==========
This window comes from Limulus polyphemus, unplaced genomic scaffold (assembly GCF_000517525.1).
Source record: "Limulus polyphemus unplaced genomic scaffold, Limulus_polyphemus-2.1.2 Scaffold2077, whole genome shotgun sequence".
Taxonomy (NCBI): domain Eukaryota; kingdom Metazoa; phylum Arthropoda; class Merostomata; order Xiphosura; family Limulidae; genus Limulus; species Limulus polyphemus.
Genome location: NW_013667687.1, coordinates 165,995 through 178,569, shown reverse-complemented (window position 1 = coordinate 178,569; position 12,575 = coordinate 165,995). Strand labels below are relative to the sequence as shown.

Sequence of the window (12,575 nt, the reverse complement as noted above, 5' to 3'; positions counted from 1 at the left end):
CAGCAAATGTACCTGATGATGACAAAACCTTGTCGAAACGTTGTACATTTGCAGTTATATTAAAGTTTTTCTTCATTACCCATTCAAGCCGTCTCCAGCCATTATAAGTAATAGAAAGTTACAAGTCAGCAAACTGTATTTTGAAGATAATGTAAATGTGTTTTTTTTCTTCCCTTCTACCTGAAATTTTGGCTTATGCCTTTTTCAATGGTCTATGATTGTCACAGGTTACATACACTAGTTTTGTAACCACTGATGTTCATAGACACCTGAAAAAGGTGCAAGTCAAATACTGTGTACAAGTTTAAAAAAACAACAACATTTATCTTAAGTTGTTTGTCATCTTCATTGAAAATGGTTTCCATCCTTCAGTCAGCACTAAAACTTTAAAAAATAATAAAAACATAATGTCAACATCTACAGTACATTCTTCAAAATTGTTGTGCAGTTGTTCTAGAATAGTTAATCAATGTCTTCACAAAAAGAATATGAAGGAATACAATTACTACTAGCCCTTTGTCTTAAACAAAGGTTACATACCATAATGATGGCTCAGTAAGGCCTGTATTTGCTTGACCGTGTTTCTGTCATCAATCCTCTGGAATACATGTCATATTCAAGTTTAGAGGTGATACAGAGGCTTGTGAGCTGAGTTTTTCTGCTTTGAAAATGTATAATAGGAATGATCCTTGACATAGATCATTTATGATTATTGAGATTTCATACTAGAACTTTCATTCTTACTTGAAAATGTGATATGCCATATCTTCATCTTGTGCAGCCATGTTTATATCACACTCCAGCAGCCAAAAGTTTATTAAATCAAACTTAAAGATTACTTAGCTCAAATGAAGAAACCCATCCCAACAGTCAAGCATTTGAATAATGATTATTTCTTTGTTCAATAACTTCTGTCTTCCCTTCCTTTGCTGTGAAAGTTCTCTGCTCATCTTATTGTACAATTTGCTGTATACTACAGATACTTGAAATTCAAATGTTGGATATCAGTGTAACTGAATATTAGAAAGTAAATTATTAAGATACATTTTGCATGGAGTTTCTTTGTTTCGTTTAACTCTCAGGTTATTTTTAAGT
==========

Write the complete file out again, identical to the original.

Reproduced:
This window comes from Limulus polyphemus, unplaced genomic scaffold (assembly GCF_000517525.1).
Source record: "Limulus polyphemus unplaced genomic scaffold, Limulus_polyphemus-2.1.2 Scaffold2077, whole genome shotgun sequence".
Taxonomy (NCBI): domain Eukaryota; kingdom Metazoa; phylum Arthropoda; class Merostomata; order Xiphosura; family Limulidae; genus Limulus; species Limulus polyphemus.
Genome location: NW_013667687.1, coordinates 165,995 through 178,569, shown reverse-complemented (window position 1 = coordinate 178,569; position 12,575 = coordinate 165,995). Strand labels below are relative to the sequence as shown.

Sequence of the window (12,575 nt, the reverse complement as noted above, 5' to 3'; positions counted from 1 at the left end):
CAGCAAATGTACCTGATGATGACAAAACCTTGTCGAAACGTTGTACATTTGCAGTTATATTAAAGTTTTTCTTCATTACCCATTCAAGCCGTCTCCAGCCATTATAAGTAATAGAAAGTTACAAGTCAGCAAACTGTATTTTGAAGATAATGTAAATGTGTTTTTTTTCTTCCCTTCTACCTGAAATTTTGGCTTATGCCTTTTTCAATGGTCTATGATTGTCACAGGTTACATACACTAGTTTTGTAACCACTGATGTTCATAGACACCTGAAAAAGGTGCAAGTCAAATACTGTGTACAAGTTTAAAAAAACAACAACATTTATCTTAAGTTGTTTGTCATCTTCATTGAAAATGGTTTCCATCCTTCAGTCAGCACTAAAACTTTAAAAAATAATAAAAACATAATGTCAACATCTACAGTACATTCTTCAAAATTGTTGTGCAGTTGTTCTAGAATAGTTAATCAATGTCTTCACAAAAAGAATATGAAGGAATACAATTACTACTAGCCCTTTGTCTTAAACAAAGGTTACATACCATAATGATGGCTCAGTAAGGCCTGTATTTGCTTGACCGTGTTTCTGTCATCAATCCTCTGGAATACATGTCATATTCAAGTTTAGAGGTGATACAGAGGCTTGTGAGCTGAGTTTTTCTGCTTTGAAAATGTATAATAGGAATGATCCTTGACATAGATCATTTATGATTATTGAGATTTCATACTAGAACTTTCATTCTTACTTGAAAATGTGATATGCCATATCTTCATCTTGTGCAGCCATGTTTATATCACACTCCAGCAGCCAAAAGTTTATTAAATCAAACTTAAAGATTACTTAGCTCAAATGAAGAAACCCATCCCAACAGTCAAGCATTTGAATAATGATTATTTCTTTGTTCAATAACTTCTGTCTTCCCTTCCTTTGCTGTGAAAGTTCTCTGCTCATCTTATTGTACAATTTGCTGTATACTACAGATACTTGAAATTCAAATGTTGGATATCAGTGTAACTGAATATTAGAAAGTAAATTATTAAGATACATTTTGCATGGAGTTTCTTTGTTTCGTTTAACTCTCAGGTTATTTTTAAGT